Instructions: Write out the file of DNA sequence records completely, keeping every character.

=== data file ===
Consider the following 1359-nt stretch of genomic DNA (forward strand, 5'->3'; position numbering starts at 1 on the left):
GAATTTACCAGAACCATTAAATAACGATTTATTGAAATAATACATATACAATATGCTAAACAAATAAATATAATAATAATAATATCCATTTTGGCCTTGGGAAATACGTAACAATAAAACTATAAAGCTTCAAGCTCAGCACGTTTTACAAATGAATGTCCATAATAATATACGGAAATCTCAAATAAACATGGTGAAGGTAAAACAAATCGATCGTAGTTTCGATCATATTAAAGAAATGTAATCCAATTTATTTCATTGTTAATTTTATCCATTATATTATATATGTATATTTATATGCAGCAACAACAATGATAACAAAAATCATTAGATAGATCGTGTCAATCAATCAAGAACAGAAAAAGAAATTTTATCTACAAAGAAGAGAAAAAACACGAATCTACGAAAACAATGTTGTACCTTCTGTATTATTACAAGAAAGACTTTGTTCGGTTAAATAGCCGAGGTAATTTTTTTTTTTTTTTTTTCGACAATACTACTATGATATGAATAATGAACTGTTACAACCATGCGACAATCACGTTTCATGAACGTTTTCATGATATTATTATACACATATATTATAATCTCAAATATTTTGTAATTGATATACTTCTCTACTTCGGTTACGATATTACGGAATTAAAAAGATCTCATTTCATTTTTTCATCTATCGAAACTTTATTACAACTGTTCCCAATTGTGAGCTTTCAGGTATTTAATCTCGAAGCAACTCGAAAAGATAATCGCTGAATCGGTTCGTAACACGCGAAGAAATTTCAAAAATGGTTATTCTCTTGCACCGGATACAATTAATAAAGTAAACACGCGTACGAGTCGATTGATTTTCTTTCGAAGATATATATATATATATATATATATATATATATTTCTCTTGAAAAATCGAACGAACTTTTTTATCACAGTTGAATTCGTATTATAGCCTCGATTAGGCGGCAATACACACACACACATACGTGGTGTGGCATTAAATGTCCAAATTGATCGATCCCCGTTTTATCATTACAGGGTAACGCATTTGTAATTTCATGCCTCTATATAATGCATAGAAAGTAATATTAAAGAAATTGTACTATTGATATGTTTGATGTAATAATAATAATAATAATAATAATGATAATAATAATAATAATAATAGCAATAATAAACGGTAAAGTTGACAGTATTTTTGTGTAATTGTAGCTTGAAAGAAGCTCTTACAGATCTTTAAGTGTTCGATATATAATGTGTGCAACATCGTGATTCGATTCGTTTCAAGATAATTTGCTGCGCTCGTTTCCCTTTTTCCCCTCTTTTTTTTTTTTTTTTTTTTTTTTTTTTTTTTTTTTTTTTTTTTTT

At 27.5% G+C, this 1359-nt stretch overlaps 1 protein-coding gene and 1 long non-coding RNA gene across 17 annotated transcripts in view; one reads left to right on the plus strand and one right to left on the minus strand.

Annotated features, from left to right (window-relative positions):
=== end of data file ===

Consider the following 1359-nt stretch of genomic DNA (forward strand, 5'->3'; position numbering starts at 1 on the left):
GAATTTACCAGAACCATTAAATAACGATTTATTGAAATAATACATATACAATATGCTAAACAAATAAATATAATAATAATAATATCCATTTTGGCCTTGGGAAATACGTAACAATAAAACTATAAAGCTTCAAGCTCAGCACGTTTTACAAATGAATGTCCATAATAATATACGGAAATCTCAAATAAACATGGTGAAGGTAAAACAAATCGATCGTAGTTTCGATCATATTAAAGAAATGTAATCCAATTTATTTCATTGTTAATTTTATCCATTATATTATATATGTATATTTATATGCAGCAACAACAATGATAACAAAAATCATTAGATAGATCGTGTCAATCAATCAAGAACAGAAAAAGAAATTTTATCTACAAAGAAGAGAAAAAACACGAATCTACGAAAACAATGTTGTACCTTCTGTATTATTACAAGAAAGACTTTGTTCGGTTAAATAGCCGAGGTAATTTTTTTTTTTTTTTTTTCGACAATACTACTATGATATGAATAATGAACTGTTACAACCATGCGACAATCACGTTTCATGAACGTTTTCATGATATTATTATACACATATATTATAATCTCAAATATTTTGTAATTGATATACTTCTCTACTTCGGTTACGATATTACGGAATTAAAAAGATCTCATTTCATTTTTTCATCTATCGAAACTTTATTACAACTGTTCCCAATTGTGAGCTTTCAGGTATTTAATCTCGAAGCAACTCGAAAAGATAATCGCTGAATCGGTTCGTAACACGCGAAGAAATTTCAAAAATGGTTATTCTCTTGCACCGGATACAATTAATAAAGTAAACACGCGTACGAGTCGATTGATTTTCTTTCGAAGATATATATATATATATATATATATATATATATTTCTCTTGAAAAATCGAACGAACTTTTTTATCACAGTTGAATTCGTATTATAGCCTCGATTAGGCGGCAATACACACACACACATACGTGGTGTGGCATTAAATGTCCAAATTGATCGATCCCCGTTTTATCATTACAGGGTAACGCATTTGTAATTTCATGCCTCTATATAATGCATAGAAAGTAATATTAAAGAAATTGTACTATTGATATGTTTGATGTAATAATAATAATAATAATAATAATGATAATAATAATAATAATAATAGCAATAATAAACGGTAAAGTTGACAGTATTTTTGTGTAATTGTAGCTTGAAAGAAGCTCTTACAGATCTTTAAGTGTTCGATATATAATGTGTGCAACATCGTGATTCGATTCGTTTCAAGATAATTTGCTGCGCTCGTTTCCCTTTTTCCCCTCTTTTTTTTTTTTTTTTTTTTTTTTTTTTTTTTTTTTTTTTTTTTTT

At 27.5% G+C, this 1359-nt stretch overlaps 1 protein-coding gene and 1 long non-coding RNA gene across 17 annotated transcripts in view; one reads left to right on the plus strand and one right to left on the minus strand.

Annotated features, from left to right (window-relative positions):